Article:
Scream: The psychology of why we love horror movies – BBC Science Focus Magazine

Do you like scary movies? Of course you do. That’s why you’re here, reading this article, dressed as Ghostface from Scream, polishing your knives in anticipation of the new movie. But perhaps a more interesting question for Ghostface to have asked 26 years ago is not whether you do like scary movies, but why do you like scary movies? Why are we so drawn towards an experience which make us feel so much fear and revulsion, that is tailor-made to cause us as much distress as possible?

“People who are high in sensation-seeking tend to get pleasure from extreme feelings,” explains Coltan Scrivner, a researcher at the University of Chicago who specialises in the psychology of morbid curiosity, “and horror movies are one way for them to do that. But also they are only a sub-portion of the people who enjoy horror.”

Most people, according to Scrivner, are ‘white knucklers’, people who are genuinely afraid of horror movies but still enjoy them. “These are the people who feel as if they learn something about themselves through scary experiences,” he says.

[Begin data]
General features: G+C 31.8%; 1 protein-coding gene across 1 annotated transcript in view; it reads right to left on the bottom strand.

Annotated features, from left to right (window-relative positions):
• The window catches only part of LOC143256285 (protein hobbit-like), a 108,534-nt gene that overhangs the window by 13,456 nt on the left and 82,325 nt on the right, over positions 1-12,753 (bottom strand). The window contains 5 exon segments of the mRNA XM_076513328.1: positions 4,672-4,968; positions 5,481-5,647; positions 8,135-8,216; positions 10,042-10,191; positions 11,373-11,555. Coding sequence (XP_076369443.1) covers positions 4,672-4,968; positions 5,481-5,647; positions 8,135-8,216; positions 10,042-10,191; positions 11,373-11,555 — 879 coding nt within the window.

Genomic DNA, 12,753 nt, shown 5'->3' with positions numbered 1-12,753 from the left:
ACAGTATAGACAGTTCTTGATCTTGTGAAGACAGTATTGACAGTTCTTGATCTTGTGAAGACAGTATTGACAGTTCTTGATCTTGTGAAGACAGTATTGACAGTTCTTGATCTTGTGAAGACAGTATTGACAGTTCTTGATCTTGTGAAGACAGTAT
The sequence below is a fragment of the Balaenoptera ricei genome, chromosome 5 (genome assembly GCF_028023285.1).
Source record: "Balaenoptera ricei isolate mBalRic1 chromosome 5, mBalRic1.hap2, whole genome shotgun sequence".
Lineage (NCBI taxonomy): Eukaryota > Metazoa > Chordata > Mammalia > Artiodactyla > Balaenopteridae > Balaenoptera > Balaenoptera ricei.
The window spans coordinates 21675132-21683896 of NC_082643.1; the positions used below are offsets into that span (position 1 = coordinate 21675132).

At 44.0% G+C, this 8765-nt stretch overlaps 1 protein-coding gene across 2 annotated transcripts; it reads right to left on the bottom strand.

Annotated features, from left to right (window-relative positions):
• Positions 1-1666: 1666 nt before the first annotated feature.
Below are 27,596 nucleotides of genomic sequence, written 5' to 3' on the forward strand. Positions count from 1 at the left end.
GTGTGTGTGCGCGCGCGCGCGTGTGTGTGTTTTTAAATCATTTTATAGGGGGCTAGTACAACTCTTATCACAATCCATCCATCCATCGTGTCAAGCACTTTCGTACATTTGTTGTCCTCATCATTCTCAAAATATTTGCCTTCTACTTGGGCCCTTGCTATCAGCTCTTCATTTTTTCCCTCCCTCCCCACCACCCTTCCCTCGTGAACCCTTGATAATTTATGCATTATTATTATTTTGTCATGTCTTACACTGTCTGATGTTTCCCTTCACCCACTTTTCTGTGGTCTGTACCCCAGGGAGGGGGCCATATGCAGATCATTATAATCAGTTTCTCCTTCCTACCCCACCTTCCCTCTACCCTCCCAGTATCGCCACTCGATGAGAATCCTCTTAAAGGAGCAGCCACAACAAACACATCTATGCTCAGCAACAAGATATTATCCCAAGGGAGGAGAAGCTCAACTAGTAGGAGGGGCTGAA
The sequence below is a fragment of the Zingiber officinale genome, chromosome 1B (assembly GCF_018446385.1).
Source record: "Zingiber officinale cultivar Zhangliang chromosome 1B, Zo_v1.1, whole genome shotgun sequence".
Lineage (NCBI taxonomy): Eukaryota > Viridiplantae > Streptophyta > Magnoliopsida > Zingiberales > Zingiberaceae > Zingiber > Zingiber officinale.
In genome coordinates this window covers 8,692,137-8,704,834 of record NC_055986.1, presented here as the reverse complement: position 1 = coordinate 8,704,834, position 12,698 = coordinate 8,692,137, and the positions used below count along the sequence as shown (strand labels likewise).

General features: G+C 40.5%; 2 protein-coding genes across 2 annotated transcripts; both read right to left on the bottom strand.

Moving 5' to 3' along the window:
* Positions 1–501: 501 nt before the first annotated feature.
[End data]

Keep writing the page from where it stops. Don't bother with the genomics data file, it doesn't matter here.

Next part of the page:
“This matches up with data which shows that kids who engage in thrilling or scary play might be at a lower risk for things like anxiety later in life, because they’re learning how to navigate negative emotions, high arousal, and learning that they can get through those situations.”

This leads into one of the more popular theories in the field, which is that horror allows us to rehearse scary and dangerous situations in a safe space. “Anxiety and fear are feelings that people tend to avoid in everyday life,” says Scrivner, “so we don’t have a lot of practice at it. But experiencing those emotions in a playful way allows you to feel in control. It’s like a flight simulator.”

Some of the dangers and fears that we rehearse in horror have their roots in primal fear. A popular horror film technique, for example, is to mimic dangerous, natural sounds that instinctively signify danger – like The Exorcist, which mixed recordings of angry bees and people screaming.

“There’s a lot of studies showing that people are able to, without any experience, pay attention to snakes more than other kinds of dangers,” says Scrivner, who again compares horror to the games we played as …….

Source: https://www.sciencefocus.com/the-human-body/scream-horror-movies-psychology/

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